I'm not exactly sure how you make the cutoff.  Let's say that you are
writing a bot and you want to be able to allow it to say, "Fa is free beer".
How are you going to do this?  You are going to keep track of how much
phaser damage you inflicted on him plus how much torp damage you inflicted.
Let's say you are a stickler for details.  You then also calculate how much
damage he took from torps that were detted plus torps that hit nearby
teammates.  You then also keep track of his repair rates.  Finally, you
include damage for planets that he's flying nearby.  You have it worked out
so that you can estimate within 5 points of where his shields and hull are.

Now, when you are done with the dogfight, what are you going to call out?
"Fa is free beer" or "Fa has 0% shields, 31% hull, and 22% fuel"?  Let's say
that the bot was playing by itself with other human teammates.  Which would
you rather hear?

Hell, let's say that you designed some macros to send this information out.
A good player can probably estimate with 20 points what the person's
combined shields and hull are at and the fuel can probably be estimated
within 1000.  If I had macros to send out info like "Fa is without shields
and under 25% hull and 25% fuel" would that be cheating?  What if I was a
super speed typist and got very good at estimating a person's damage?  Would
I not be able to communicate this info with my team?  What if I was in a
room with a teammate?  Would I have to type this over the message board or
could I just load my speech program (sarcasm alert) and "speak" the
information and hope that his "voice recognition" program could properly
decipher my meaning?

I think that applying human ways of doing this to how bots should work is
somewhat unfair and pointless.  Do we feel that computers cheat at chess
because they just look many moves ahead using a brute-force alpha-beta
pruning technique rather than actually analyze a position?

Now, in practicality, I agree with you on many points.  One, a bot has to be
smart enough to do the right things even with playing with human teammates.
Why?  Well, because I had some generous server gods who let me put FreeBot
on their server to do some testing.  If I required teammates to open up a
socket connection to communicate with the bot, I think that would've come to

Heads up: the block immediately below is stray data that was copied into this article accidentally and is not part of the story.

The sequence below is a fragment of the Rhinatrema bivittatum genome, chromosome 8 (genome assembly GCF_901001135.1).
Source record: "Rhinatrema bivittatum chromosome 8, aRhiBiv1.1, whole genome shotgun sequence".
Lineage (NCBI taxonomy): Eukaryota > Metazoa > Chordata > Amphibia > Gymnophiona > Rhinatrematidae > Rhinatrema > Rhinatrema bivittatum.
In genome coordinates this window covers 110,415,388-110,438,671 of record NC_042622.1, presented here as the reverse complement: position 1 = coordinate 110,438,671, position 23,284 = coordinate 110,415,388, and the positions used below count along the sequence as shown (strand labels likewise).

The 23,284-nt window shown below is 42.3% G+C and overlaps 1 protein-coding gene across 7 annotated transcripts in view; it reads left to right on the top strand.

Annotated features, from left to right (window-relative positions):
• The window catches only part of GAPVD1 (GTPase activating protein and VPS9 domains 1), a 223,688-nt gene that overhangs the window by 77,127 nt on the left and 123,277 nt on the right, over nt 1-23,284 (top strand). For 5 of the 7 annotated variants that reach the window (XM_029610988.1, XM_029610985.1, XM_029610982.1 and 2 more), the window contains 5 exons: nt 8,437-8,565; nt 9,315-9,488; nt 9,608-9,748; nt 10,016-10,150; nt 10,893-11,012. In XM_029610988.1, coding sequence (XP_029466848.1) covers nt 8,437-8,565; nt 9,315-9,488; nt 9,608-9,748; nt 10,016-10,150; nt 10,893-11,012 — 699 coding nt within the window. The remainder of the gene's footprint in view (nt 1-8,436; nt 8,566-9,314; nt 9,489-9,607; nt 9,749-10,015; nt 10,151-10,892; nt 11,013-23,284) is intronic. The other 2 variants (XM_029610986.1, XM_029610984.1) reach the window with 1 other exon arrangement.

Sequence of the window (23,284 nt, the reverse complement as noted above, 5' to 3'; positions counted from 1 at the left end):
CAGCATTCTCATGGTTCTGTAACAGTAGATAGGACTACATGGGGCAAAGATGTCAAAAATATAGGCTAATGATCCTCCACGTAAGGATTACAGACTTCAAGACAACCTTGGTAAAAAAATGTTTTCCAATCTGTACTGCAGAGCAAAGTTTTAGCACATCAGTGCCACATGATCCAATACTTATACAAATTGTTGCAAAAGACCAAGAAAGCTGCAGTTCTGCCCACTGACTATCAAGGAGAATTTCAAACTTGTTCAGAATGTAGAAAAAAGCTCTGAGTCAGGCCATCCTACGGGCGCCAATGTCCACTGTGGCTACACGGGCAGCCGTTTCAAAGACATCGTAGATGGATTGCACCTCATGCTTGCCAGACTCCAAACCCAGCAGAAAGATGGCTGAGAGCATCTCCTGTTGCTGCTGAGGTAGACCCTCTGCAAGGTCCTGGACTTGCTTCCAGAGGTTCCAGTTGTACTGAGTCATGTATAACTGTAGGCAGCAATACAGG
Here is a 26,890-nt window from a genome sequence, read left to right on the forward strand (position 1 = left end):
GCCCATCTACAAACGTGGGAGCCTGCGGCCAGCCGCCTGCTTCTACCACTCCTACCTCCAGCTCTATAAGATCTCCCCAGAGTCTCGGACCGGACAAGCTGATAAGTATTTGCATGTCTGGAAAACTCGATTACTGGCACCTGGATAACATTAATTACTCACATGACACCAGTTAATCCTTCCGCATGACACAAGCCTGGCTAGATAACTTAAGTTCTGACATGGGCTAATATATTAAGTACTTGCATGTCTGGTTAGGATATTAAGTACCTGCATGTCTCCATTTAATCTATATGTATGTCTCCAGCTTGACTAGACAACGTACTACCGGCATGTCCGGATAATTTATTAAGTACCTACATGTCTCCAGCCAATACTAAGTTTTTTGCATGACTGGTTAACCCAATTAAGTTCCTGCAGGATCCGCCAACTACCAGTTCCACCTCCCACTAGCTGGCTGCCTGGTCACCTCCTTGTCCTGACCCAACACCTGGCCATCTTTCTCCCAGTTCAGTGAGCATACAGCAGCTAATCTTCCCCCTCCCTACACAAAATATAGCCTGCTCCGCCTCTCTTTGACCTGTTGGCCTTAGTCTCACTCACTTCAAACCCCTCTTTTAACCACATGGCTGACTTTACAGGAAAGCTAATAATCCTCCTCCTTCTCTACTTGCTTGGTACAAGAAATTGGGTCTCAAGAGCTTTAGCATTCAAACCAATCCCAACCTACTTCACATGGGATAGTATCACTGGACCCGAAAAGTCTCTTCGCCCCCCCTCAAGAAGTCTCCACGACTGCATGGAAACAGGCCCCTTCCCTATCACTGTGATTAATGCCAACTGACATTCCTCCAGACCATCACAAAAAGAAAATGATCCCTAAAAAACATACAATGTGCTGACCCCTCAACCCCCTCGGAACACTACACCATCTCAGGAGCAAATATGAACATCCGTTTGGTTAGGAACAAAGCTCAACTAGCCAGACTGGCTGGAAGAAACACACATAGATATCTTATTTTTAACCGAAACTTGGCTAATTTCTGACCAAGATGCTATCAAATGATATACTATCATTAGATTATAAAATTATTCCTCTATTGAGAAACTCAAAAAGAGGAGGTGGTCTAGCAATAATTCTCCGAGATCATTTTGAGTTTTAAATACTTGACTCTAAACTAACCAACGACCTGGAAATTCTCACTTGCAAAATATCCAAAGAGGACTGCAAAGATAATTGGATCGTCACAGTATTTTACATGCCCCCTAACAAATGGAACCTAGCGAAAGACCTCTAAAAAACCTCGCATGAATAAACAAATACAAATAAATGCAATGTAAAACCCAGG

a halt fairly quickly.  Personally, I'm intrigued by how a bot performs with
human teammates.  If it can do that well, having it perform with fellow bot
teammates shouldn't be much more difficult.


----- Original Message -----
From: "Dave Ahn" <ahn at vec.wfubmc.edu>
To: <vanilla-list at us.netrek.org>
Sent: Tuesday, December 11, 2001 4:25 PM
Subject: Re: [Vanilla List] organized, intelligent 'bots

> On Tue, Dec 11, 2001 at 12:41:53PM -0500, Mark Mielke wrote:
> >
> > Heck, all of ICQ / MSN / AIM use "sockets" to communicate. Is it illegal
> > for a human player to make use of any of these mechanisms of
> There is a difference between improving the interpretation of the same
> information that is available to every player and gaining new information
> that is not supposed to be available to every player.  The more you rely
> on the latter to build your robot team, the less credible and interesting
> your experiment becomes.
> Consider this example.  Human players often call "Fa is free beer" to
> indicate a damaged ship.  Suppose that your robot team kept a global and
> up-to-date list of all ship stats that are shared by all robots and used
> to guide the team strategy.  Would it work?  Probably.  Is it "fair?"
> Probably not.  Is it impressive?  No.
> An important part of the netrek game is the ambiguity and the unknown.
> Entire games are won on the basis of a fake warp-1 SB that draws oggs at
> the end of regulation while teammates drop for the win.  If you have to
> rely on GOD-MODE to make up for the insufficient AI heuristics in your
> robots who are unable to function under the same conditions as humans,
> then your project is simply a math exercise.
> If I were writing an AI robot, I would modify the Vanilla code to allow
> observers to pilot a ship and get it installed on a public server.  I
> would then create an AI robot that could fly the ship to be at the
> right place at the right time and send a message to the team saying,
> "I should be here, doing this."  If the robot were correct at least 50%
> of the time, it'd be very impressive.
> --
> Dave Ahn | ahn at vec.wfubmc.edu | Wake Forest University Baptist Medical
> When you were born, you cried and the world rejoiced.  Try to live your
> so that when you die, you will rejoice and the world will cry.  -1/2 jj^2
> _______________________________________________
> vanilla-list mailing list
> vanilla-list at us.netrek.org
> https://mailman.real-time.com/mailman/listinfo/vanilla-list